Under any other circumstances, a shutdown of DC would sound like a small-government advocate’s dream. In the midst of a pandemic, though, it’s a nightmare for its residents and a blow to the morale of the nation. While governors have begun unlocking their states and started the process of allowing for public economic revival, the city’s Department of Health director will not allow the capital to reopen — for at least two months, and perhaps even three:

During an hourlong virtual town hall, Dr. LaQuandra Nesbitt, director of the D.C. Department of Health, walked through a slide show on what she called a “most-stringent” and “less stringent” plan.

Under the most-stringent plan, which would be a worst-case scenario, D.C. would not be able to reopen for at least another three months, Nesbitt said.

Under the least-stringent plan, which would be a best-case scenario, the city would do a phased reopening, but that also would not begin for at least two months.

Why will DC take this long to follow suit? Washington DC mayor Muriel Bowser told CNN’s John Berman on Tuesday that the city is merely following the federal guidelines set by Trump and his COVID-19 team. The city has to see a 14-day decline in cases to start Phase 1, and that hasn’t happened yet:

Mayor Muriel Bowser (D) this week contradicted President Trump on the city’s progress in fighting the spread of the virus, saying she believed infections have not yet peaked in D.C.

“We’re looking at all of the information coming in from our scientists and medical experts,” Bowser told CNN’s “New Day” Tuesday. “And even looking to the guidelines put out by the White House corona[virus] task force would suggest that we have to have 14 days of declines in cases in our jurisdiction.”

The same day that Bowser made this argument, The Hill notes, Trump had cited DC as one of the hot spots that had recently seen improvement.

Reported cases still are rising, at least as tracked by Bing in its app. Note, however, that the rate of increase of confirmed cases is quite a bit faster than that of deaths. That’s due in part to deaths being a lagging indicator, but also to increased testing capabilities in DC and other parts of the US. We’re getting closer to a real denominator in testing, which means that the slope will continue upward for a while even if the spread has largely slowed. We aren’t seeing an apples-to-apples comparison yet on infection rates.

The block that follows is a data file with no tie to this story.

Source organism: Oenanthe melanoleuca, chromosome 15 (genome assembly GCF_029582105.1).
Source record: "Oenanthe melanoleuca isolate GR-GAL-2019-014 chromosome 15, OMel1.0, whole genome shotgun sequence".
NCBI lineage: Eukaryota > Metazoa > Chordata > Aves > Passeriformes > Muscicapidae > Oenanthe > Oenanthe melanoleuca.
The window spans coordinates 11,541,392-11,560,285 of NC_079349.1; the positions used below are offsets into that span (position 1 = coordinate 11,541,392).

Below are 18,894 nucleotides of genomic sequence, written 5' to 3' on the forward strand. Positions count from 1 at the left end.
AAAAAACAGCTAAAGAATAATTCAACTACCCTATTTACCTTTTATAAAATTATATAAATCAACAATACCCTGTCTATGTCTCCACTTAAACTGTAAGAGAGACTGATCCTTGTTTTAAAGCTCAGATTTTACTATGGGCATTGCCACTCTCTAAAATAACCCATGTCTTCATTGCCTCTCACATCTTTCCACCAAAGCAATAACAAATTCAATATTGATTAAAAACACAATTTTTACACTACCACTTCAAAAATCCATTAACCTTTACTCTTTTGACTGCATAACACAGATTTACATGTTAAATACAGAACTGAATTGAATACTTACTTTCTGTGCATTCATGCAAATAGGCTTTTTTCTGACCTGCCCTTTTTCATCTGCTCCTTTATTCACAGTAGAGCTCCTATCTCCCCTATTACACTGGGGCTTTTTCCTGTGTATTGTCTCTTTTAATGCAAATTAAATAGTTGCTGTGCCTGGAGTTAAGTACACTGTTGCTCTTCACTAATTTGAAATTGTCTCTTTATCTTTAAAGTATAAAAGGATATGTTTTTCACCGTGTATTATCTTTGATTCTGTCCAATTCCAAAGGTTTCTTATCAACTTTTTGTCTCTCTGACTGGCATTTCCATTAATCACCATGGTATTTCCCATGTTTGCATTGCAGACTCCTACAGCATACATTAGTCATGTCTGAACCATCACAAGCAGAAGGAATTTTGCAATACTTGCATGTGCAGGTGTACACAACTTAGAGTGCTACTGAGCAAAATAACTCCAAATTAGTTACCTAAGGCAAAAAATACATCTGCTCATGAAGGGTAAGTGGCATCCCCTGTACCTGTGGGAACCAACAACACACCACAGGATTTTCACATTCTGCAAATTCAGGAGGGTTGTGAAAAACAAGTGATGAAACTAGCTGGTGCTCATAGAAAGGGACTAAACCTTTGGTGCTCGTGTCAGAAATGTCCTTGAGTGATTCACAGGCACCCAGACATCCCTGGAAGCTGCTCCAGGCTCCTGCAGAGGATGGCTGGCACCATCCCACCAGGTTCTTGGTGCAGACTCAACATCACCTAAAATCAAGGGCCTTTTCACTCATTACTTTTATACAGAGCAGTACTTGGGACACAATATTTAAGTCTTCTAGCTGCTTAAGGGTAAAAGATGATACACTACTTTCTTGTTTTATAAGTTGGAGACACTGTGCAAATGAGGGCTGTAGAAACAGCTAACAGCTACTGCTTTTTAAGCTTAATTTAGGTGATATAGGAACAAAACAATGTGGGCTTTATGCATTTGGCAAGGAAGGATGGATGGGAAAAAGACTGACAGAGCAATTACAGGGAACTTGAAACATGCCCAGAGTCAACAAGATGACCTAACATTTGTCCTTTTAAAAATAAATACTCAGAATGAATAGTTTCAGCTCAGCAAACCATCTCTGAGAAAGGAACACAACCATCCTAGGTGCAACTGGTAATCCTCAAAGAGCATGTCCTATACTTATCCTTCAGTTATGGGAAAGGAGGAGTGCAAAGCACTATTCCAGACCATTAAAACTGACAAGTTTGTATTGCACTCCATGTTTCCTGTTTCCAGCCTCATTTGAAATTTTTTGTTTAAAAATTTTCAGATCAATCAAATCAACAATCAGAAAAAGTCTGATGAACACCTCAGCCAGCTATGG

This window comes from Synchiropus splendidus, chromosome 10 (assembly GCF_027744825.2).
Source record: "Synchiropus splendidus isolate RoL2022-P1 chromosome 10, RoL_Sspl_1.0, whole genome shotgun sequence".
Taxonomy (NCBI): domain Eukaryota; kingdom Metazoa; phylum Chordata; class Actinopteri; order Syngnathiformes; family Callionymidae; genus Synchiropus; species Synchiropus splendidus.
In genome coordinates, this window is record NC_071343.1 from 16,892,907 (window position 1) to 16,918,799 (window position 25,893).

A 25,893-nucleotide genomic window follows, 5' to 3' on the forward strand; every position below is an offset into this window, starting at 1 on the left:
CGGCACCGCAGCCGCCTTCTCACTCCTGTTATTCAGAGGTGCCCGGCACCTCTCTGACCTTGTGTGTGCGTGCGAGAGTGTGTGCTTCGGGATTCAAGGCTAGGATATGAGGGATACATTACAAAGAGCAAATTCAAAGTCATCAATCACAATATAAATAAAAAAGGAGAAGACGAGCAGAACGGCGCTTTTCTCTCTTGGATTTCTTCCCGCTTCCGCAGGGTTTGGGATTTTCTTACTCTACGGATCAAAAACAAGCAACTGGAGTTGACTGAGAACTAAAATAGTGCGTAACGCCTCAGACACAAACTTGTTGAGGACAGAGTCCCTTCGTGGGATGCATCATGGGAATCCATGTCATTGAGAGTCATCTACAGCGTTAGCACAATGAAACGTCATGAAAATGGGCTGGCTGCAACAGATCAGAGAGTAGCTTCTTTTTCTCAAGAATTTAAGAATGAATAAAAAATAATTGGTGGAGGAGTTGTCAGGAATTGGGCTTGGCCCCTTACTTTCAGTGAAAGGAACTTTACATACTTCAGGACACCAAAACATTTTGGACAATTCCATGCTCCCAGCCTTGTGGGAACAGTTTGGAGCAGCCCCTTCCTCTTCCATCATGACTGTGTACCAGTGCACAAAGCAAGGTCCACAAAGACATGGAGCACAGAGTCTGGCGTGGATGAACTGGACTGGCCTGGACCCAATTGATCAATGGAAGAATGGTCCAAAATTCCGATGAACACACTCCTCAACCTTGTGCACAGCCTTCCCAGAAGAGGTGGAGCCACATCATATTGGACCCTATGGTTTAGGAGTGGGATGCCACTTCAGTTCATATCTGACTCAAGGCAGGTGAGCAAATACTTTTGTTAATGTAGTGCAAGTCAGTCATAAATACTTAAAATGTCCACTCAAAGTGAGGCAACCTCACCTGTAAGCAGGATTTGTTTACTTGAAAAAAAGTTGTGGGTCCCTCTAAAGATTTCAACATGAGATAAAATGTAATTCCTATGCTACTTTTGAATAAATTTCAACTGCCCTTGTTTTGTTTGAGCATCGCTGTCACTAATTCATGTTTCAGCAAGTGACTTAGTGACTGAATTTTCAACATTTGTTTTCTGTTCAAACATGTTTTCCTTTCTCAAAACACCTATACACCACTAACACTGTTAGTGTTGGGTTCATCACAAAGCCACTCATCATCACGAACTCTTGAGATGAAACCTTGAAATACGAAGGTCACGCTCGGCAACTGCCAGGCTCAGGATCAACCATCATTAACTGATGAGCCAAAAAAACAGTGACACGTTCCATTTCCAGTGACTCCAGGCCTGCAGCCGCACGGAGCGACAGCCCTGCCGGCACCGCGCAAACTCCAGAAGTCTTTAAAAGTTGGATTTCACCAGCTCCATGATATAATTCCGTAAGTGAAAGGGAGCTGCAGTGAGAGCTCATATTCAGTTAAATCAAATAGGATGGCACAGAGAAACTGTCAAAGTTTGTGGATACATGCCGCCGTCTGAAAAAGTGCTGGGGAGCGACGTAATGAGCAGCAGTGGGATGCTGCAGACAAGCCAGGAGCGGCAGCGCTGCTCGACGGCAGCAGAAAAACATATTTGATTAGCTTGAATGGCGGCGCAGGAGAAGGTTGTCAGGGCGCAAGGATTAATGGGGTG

Even if this showed an accelerating spread, though, do health officials think it will take another two months for those lines to drop in the other direction as a best-case scenario? Even governors who are still gun-shy about ending their shelter-in-place orders are hedging their extensions and only going two weeks out, as Tim Walz announced today in Minnesota:

A statewide stay-at-home order will remain in place for at least another two weeks in Minnesota, as state health officials try to thread the needle between protecting the public from the COVID-19 pandemic and allowing businesses and the economy to resume.

Gov. Tim Walz was set in a 2 p.m. briefing on Thursday to announce the extension of the current stay-at-home order, which otherwise expires Monday, but with new flexibility allowing some retailers to reopen with curbside pickup or delivery for customers. …

The Minnesota Department of Health on Thursday reported another 492 lab-confirmed COVID-19 cases, bringing the total of known Minnesota cases to 5,136. Twenty-four more deaths were reported, with 343 fatalities so far. As of Wednesday, nearly 80% of all deaths have been among residents in nursing homes or assisted living facilities.

The need to get back to work exists in DC, too, and perhaps even more so due to its higher profile. The goal posts have moved in the capital, it seems, from “let’s take a pause until we resupply the hospitals” to “let’s hide out until the virus goes away.” The virus will never just “go away,” however, and we will have to find ways to live with it for some period of time until a vaccine is found — if it can be found at all. We need to protect the most vulnerable but also get those less vulnerable to start engaging in commerce again, and DC is no exception to that.

One has to assume that Trump will have something to say today about this recommendation. Those people whose businesses are collapsing in the Beltway might cheer him on if he does.